Cartouche! by Dylan King & Michelle Moloney King

About the Poets

Michelle Moloney King; poet, visual poet, publisher at Beir Bua Press. Research interests: signifier-signified, semiotics-semantics, plurality of time, and the surreal absurdism of life, the deconstruction of language, and the construction of poetry objects with fibre & copper weaving and tapestry art. Published widely.  www.MichelleMoloneyKing.com 

Dylan King, a very young visual poet, and assistant publisher at Beir Bua Press.

Preview

Introduction

A collaboration between a mother and son, this all started during the first lockdown, poetry became my escape from the strange new world. And an outlet from cooking, cleaning, playing. And now, my toddler is four and copies me. He writes concrete poems, his scribbles asemic poems. My poems in this collection are ekphrastic poems, I play with meaning, I am obsessed with verbs and moving through a landscape I am still catching up to understand but I am always hopeful.

The invisible skills of critical thinking and inference. The brain doesn’t like that space between familiar and strange; it itches, rumbles, it forges new connections, and demands the brain work to expand via critical thinking and inference to a new understanding. Lazy brain! Cave man brain!  Brain likes to predict within its comfort zone but experimental poetry, like visual poetry, can encourage critical thinking and inference, that provocation – that’s art!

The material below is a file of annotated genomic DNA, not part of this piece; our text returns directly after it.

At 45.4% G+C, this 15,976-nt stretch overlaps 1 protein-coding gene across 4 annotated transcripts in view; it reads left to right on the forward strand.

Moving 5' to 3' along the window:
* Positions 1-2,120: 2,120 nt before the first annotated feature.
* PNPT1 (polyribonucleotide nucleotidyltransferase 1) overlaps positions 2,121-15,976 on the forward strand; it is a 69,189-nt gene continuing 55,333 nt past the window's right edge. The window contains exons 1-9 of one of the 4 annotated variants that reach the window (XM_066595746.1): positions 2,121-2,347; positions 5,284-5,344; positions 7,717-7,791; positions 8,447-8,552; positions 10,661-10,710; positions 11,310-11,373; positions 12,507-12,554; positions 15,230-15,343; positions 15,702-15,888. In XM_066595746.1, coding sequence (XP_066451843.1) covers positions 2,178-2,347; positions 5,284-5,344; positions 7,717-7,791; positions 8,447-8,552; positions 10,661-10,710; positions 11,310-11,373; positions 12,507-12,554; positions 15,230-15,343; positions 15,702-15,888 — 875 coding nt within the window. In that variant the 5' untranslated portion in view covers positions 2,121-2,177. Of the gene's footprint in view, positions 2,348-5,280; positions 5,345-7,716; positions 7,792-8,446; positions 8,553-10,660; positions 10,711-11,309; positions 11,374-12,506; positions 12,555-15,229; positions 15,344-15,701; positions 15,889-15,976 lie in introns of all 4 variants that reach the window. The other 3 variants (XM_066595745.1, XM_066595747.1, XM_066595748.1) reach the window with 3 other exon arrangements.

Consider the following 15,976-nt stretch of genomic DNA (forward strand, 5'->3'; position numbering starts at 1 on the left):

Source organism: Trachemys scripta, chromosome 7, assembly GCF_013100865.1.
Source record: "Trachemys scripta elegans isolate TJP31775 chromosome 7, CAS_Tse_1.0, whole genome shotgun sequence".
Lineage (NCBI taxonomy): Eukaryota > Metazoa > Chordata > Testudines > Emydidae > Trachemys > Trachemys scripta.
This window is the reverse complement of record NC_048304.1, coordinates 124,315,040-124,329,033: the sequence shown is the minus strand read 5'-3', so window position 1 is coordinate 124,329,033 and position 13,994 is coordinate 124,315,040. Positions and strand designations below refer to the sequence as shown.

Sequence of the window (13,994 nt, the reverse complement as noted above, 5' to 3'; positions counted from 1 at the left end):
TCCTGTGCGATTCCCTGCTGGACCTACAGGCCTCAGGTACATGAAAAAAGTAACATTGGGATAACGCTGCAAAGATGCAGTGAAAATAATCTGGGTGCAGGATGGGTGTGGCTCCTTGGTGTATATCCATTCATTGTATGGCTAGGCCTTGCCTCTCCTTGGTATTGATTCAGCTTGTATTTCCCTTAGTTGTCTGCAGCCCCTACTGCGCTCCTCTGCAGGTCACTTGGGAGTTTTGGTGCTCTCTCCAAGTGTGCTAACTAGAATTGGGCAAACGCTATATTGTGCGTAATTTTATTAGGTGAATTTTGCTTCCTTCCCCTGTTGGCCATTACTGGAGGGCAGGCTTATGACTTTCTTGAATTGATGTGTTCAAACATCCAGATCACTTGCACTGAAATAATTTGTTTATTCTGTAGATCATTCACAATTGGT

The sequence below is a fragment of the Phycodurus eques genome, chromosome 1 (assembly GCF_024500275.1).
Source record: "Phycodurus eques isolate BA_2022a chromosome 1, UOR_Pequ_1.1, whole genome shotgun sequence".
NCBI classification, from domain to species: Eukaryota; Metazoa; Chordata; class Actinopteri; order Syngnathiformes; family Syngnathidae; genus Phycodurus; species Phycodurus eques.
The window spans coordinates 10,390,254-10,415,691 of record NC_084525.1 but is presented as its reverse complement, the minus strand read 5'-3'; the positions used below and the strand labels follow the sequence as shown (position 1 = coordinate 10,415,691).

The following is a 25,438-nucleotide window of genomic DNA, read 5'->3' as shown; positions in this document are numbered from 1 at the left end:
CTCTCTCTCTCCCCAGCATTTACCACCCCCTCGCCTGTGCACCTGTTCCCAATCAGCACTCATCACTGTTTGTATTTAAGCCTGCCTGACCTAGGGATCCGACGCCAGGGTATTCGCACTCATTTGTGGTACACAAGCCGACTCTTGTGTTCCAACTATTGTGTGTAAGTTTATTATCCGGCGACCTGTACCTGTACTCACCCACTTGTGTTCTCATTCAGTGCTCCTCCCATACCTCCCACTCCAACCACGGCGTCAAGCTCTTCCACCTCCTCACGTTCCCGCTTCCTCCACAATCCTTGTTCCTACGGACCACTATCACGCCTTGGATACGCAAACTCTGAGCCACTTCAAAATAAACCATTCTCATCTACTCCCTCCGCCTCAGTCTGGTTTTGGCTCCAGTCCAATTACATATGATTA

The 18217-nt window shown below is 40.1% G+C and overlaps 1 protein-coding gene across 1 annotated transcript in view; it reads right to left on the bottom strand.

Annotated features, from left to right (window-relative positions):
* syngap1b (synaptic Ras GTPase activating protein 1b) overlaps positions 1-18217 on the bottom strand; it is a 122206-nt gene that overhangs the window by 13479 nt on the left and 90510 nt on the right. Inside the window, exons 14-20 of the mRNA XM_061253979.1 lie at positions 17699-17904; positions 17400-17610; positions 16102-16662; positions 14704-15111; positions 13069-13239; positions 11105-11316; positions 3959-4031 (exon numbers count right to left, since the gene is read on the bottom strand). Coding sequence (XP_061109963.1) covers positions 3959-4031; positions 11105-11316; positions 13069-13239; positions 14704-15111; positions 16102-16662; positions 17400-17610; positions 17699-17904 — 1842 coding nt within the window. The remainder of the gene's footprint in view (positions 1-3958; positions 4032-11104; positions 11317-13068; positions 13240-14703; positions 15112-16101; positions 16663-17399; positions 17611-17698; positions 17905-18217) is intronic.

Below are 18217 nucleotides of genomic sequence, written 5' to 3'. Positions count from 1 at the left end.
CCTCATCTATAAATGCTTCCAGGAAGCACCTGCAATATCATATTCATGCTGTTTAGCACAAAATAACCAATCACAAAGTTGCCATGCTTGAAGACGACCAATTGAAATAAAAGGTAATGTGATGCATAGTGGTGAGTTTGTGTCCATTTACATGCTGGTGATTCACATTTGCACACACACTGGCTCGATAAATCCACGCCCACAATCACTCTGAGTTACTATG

Writing that is mark-making acts as a pictorial element representing an external object while also inferring meaning.  The work is linguistic and at the same time uses visual signifiers which generates confusion about the prevalent symbol system used. The necessary method of understanding is consequently rendered uncertain: are these works to be viewed like a picture, or decoded from left to right, top to bottom? Is this code? What is the semantic statement of the text? 

The Fire of Poetics

The red-eyed tree frog
Fixing at linguistic Senna
As a matrix matting or
Lingual laxative their
Poet made from the dried pods of an interpreting tropical tree.
That is the wildfire of 
Thrumming thoughts
Which a tigress sentence can permeate to slow the pouncing paws and reveal
The semantic of self.

Praise for the Work

“Beginning in 1972 the British-born artist Harold Cohen began developing AARON, a computer programme that was designed to produce art autonomously. AARON, programmed with a basic set of rules and forms, began to create abstract drawings that became increasingly complex throughout the 1970’s. Although seemingly without “mind”, AARON began to develop an expressive language of abstract image. In Cartouche!, poet and artist Michelle Moloney King innovates on Cohen’s basic concept by responding to the abstract visual poems created by an organic computer with pristine genetic programming, in this case the mind of her four-year-old son, Dylan. Recognising that a child’s drawings and keyboard smatterings are expressions from the mindkitty of primitive ancestral consciousness, Michelle Moloney King answers them through surrealist automatic poems. The result is a dialogue that initiates a primal ekphrastic poetics, represents a new asemic conversation – shows us how to learn from the childmind, how to speak, how to think anew.”

– John W. Sexton

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